Trying to run Wonderful Wonderful Tours without Doug’s help is a fool’s errand. Between the slowly warming weather and his newfound local fame, he’s handling more customers with less time and less help, but he won’t give it up because he actually enjoys this part of his day.

It’s the only part of his day he likes right now, actually.

It’s the part where he gets to be the likeable goofball instead the fish out of water hippie anarchist that the government has decided he is. The government doesn’t like him and the people don’t like that he’s willing to try and work with the government – they have blockades for that, they have Molotov cocktails for that – and Andy? He’s really not used to being disliked by this many people at the same time. He doesn’t react well to it.

He usually runs from it.

Doug calls to tell him about a potential business opportunity in New York and ends said call by asking him if Shane got back to Copenhagen okay.

Which. No. He’s fairly certain he would’ve noticed that.

He winds up tracking his rogue nephew down in Oakland by redialing his cell phone number roughly two dozen times in twenty minutes – fuck long distance charges – which is a pretty impressive show of faux parental protectiveness. Very Papa Bear. Nancy would be proud (no, she wouldn’t).

“I’m going to get Stevie,” he says, and that part about Shane being non-violent now is something that Andy is slowly starting to think was a jinx. Annoyed doesn’t quite cover his tone.

Andy starts to say “he’s with your Aunt Jill; he’s fine” but halfway through he realizes that Shane hung up on him. All subsequent redials get met with no answer and he can’t directly call Nancy in her halfway house prison-away-from-prison, never mind that if he lied to Doug he might have also lied to her.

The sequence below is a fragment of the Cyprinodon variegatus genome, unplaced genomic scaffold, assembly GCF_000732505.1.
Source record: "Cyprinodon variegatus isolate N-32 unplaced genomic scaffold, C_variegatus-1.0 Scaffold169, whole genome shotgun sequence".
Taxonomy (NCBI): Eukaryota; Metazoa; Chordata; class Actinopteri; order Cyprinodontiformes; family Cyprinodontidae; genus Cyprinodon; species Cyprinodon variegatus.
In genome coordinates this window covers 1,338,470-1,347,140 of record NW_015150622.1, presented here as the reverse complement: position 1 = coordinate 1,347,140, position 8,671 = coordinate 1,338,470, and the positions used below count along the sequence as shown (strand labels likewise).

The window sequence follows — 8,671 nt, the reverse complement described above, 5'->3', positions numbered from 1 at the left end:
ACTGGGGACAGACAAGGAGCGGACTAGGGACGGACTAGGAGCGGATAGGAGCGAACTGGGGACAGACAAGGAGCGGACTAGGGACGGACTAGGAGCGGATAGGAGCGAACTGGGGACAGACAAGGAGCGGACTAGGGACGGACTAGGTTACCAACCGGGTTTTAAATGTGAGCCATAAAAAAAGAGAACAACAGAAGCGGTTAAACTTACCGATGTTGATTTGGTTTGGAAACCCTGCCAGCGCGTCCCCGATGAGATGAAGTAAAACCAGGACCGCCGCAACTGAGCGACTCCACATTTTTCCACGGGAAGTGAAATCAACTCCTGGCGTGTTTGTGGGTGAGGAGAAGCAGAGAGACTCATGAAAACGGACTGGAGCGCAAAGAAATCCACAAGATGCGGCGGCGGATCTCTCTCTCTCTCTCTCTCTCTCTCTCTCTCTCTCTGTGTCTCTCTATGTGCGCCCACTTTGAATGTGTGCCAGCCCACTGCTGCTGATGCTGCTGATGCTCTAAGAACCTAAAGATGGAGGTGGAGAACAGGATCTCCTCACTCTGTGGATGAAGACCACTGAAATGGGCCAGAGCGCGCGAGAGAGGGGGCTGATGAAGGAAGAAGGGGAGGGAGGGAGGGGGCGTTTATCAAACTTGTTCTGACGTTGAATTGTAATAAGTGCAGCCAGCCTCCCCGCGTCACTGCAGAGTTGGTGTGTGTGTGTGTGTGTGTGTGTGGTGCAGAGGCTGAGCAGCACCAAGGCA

He doesn’t know what the fuck is going on.

He’s completely out of the loop.

“Your brother’s gone off the grid.”

“Who did he kill now?”

It’s not funny. It’s really not. But it is when you’re from this family.

“He’s gone to get Stevie. Don’t ask me why because I don’t know.” He leans back but can’t sit still for long enough to not straighten right back up again. That’s been his entire day and it’s starting to manifest into this slow rocking thing like he should be in a padded white room somewhere. “Dammit, I knew I should’ve gone with him.”

“He would’ve run off anyways.” Silas shakes his head. “He does whatever the fuck he wants. He’s just like mom.”

There’s no good argument against either of those sentiments.

“You always did have a thing for politicians.”

A politician. Singular. Past tense.”

“Politicians, DEA agents, people in power – whatever.” He can see her this time. It’s not just a phone; it’s a computer, a webcam, her face. He doesn’t know where she is, exactly, but he’d put money on it being an internet café because where there’s coffee, there’s Nancy. “He was a mayor; I’m a president. That’s got to count for something.”

Her mouth turns up at the corners but it’s misleading; it’s somehow closer to a grimace than a smile. “You’re actually comparing yourself to him?”

“I’m just saying.”

“Yeah, well, I’m officially three-for-three, so I wouldn’t be making any plays just now, if I were you.”

“I’m not.”

Shane returns to New York with Stevie in tow.

Andy doesn’t want to fucking know how many laws he broke or how he wrangled Jill’s key piece of leverage out of her hands. Nancy does, though, and somehow this too will be his fault.

Doug’s business opportunity leads to an actual well-paying job and it follows that he’s not coming back to Copenhagen. Andy never really thought he would and the reality is starting to hit home that Shane isn’t either.

It’s just him and Silas, and it’s weird, now, to come home to a house that’s empty more than it’s not. Silas keeps odd hours and starts bringing his pretty blonde makeup artist home with him and Andy sees more of her, standing in the kitchen brewing coffee and making the argument for why organic everything is better than the alternative, then he does of his nephew. And he knows something’s up but he doesn’t know what or how to ask or what to do about it even if he did.